Biomarker Analysis: Quantitating Phosphoproteins in Fixed Tissue Samples
Phosphoproteins offer a window into the physiological status of tissues and hold promise as a means for diagnosing pathologies that involve aberrant phosphoprotein-mediated signaling. However, the conditions required for preserving phosphoprotein profiles in tissue samples are not well defined. In this report, the authors characterize tissue handling conditions that are conducive to the preservation of phosphoprotein biomarkers in tissue samples, and describe a quantum dot–based immunofluorescence assay for their reliable quantitation. They demonstrate that phosphoprotein levels in fixed tissues mirror the in vivo state; phosphoprotein levels as determined by quantum dot immunolabeling and fluorescence analysis showed good agreement with values determined independently.
Bodo J, Durkin L, Hsi ED (2009) Quantitative in situ detection of phosphoproteins in fixed tissues using quantum dot technology. J Histochem Cytochem 57:701–708.
Cell Communication: Following the Path of Alexa Fluor® Dye–labeled Prions Between Cells
The mechanisms by which the prions that cause Creutzfeldt-Jakob disease move to the nervous system are poorly understood; this study examines the role of tunnelling nanotubes (TnTs) in the transduction of infectious prions. After loading mouse CAD neuronal cells with LysoTracker® Red reagent, the authors observed the movement of lysosomal vesicles between cells connected by TnTs. After transfecting CAD cells with GFP-labeled prions (wild type and infectious), they demonstrated that TnTs did affect the transport of prions from infected to uninfected cells. Coculture experiments revealed that Alexa Fluor® dye–labeled prions were transferred from uninfected CAD cells to bone marrow–derived dendritic cells as well as to cerebellar granule neurons.
Gousset K, Schiff E, Langevin C et al. (2009) Prions hijack tunnelling nanotubes for intercellular spread. Nat Cell Biol 11:328–336.
Ion Indicators: Probing Redox Capacity with Sodium Green™ and Rhod-5N Dyes
Although mutations in the mitochondrial kinase PINK1 have been associated with Parkinson’s disease, the role of this kinase in mitochondrial function has not been identified. Gandhi and colleagues use fluorescence-based analysis to demonstrate changes in respiration and redox capacity in PINK1-deficient neuronal cells. Reduced calcium capacity in the mitochondria of these cells was demonstrated using neurons co-loaded with Sodium Green™ and rhod-5N indicators. PINK1-deficient neurons showed a decreased ability to maintain mitochondrial membrane polarization in response to a rapid rise in cytosolic calcium. The authors describe the pathophysiology of PINK1-deficient cells as part of a mechanism leading to opening of the mitochondrial permeability transition pore (PTP) and increased susceptibility to neuronal apotosis.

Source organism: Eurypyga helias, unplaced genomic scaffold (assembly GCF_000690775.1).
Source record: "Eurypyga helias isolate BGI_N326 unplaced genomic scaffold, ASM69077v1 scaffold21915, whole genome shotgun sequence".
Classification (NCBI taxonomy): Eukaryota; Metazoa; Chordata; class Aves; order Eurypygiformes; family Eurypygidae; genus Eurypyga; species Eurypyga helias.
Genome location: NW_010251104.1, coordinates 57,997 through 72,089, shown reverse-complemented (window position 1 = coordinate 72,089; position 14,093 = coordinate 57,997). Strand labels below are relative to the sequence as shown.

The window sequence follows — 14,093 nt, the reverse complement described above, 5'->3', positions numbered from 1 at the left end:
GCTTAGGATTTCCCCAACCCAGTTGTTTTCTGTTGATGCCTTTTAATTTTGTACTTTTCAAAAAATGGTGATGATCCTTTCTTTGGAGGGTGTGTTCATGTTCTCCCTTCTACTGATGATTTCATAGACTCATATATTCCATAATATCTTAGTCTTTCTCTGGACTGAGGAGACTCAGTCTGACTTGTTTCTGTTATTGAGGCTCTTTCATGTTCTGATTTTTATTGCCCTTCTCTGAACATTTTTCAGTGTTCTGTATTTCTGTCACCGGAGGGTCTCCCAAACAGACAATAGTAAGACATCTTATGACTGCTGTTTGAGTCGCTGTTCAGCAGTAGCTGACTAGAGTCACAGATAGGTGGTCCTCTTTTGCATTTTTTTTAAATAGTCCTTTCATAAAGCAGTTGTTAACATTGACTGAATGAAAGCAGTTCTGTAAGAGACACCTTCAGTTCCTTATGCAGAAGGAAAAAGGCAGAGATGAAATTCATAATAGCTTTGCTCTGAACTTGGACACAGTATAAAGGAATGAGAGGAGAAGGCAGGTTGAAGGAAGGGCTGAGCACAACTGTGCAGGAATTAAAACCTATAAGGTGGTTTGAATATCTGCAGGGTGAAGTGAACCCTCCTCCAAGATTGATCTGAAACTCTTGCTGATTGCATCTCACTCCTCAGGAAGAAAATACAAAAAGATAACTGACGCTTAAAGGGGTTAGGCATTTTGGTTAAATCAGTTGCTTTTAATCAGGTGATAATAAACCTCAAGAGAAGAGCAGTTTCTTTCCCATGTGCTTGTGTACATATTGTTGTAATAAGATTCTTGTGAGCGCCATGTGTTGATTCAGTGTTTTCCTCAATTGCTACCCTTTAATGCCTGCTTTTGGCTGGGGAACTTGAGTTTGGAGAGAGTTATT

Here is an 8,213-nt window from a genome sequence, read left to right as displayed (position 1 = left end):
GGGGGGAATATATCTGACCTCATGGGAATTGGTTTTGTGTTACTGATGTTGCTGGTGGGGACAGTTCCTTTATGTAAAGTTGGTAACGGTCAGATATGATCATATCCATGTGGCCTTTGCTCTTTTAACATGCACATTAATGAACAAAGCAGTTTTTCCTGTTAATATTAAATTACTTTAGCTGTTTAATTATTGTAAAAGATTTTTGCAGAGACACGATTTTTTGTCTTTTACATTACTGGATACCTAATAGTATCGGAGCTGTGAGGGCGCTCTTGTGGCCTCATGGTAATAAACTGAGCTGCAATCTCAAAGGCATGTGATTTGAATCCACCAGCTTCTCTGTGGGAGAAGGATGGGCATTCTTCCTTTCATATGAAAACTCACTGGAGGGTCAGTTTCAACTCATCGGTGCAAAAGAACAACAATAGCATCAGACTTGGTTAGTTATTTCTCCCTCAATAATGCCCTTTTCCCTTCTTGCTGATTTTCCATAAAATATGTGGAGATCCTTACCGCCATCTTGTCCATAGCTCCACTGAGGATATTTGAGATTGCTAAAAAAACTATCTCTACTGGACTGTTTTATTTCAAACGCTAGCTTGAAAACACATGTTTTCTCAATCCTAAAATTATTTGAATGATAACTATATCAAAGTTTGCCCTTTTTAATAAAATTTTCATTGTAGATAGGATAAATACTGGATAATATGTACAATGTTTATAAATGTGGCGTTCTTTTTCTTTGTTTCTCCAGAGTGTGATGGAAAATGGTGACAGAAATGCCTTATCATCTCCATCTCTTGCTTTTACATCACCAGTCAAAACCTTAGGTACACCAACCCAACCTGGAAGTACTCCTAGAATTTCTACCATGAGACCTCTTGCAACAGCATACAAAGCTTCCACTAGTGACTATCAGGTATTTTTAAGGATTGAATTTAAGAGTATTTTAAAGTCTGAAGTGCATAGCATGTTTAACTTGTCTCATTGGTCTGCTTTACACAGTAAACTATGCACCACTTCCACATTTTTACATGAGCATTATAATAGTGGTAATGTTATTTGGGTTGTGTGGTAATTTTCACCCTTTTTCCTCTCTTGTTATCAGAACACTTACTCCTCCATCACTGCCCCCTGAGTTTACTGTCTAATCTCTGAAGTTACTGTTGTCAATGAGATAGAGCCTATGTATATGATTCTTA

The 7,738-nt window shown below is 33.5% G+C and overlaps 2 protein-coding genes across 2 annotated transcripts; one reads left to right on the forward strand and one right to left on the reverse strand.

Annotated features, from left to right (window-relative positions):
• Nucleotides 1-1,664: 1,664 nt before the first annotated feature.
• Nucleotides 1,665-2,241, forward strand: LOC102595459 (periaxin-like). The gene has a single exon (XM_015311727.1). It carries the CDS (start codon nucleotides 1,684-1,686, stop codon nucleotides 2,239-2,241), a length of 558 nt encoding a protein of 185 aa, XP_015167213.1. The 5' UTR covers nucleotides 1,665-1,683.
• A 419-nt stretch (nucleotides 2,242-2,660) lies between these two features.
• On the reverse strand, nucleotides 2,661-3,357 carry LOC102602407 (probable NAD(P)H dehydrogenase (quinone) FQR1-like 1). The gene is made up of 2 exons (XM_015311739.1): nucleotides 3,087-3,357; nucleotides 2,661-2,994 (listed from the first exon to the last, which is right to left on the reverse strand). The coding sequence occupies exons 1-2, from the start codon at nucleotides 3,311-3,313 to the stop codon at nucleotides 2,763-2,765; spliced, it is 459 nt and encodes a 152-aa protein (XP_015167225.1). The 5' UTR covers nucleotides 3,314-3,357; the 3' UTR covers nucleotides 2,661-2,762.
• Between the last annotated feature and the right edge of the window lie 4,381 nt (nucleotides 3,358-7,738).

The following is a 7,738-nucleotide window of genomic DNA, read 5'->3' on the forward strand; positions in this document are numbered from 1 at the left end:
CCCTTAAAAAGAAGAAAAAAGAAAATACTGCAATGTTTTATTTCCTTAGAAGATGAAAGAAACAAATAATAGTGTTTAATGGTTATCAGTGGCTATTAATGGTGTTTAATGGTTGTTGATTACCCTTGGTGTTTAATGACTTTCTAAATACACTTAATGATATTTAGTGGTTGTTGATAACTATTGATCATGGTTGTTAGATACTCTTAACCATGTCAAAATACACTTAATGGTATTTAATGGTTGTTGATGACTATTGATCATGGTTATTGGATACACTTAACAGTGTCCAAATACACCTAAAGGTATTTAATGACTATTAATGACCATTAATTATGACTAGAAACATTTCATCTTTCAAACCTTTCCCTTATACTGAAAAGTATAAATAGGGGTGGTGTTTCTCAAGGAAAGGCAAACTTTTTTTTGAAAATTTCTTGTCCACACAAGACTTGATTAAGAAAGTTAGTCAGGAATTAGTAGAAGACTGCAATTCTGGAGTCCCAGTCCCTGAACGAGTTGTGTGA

Gandhi S, Wood-Kaczmar A, Yao Z et al. (2009) PINK1-associated Parkinson’s disease is caused by neuronal vulnerability to calcium-induced cell death. Molecular Cell 33:627–638.
Stem Cells: Click-iT® EdU Analysis of Germ Cell Regulation
The ultimate fate of germ line stem cells—mitotic self-renewal or meiotic gamete formation—is balanced through strict but incompletely characterized genetic control mechanisms. Dorsett and coworkers examine the role of the putative methyltransferase METT-10 in the regulation of germ line stem cell development in
. The authors used the Click-iT® EdU assay with Alexa Fluor® 488 labeling to characterize germ cell fate in METT-10 wild type and mutant nematodes. They observed that the mett-10 gene product both inhibits germ cell proliferation and promotes the cell cycle progression of those cells that do enter mitosis. This dual role for METT-10 suggests that the mechanisms that specify germ line stem cell fate are distinct from those that control the execution of a particular chosen path.
Dorsett M, Westlund B, Schedl T (2009) METT-10, a putative methyltransferase, inhibits germ cell proliferative fate in Caenorhabditis elegans. Genetics 183:233–247.
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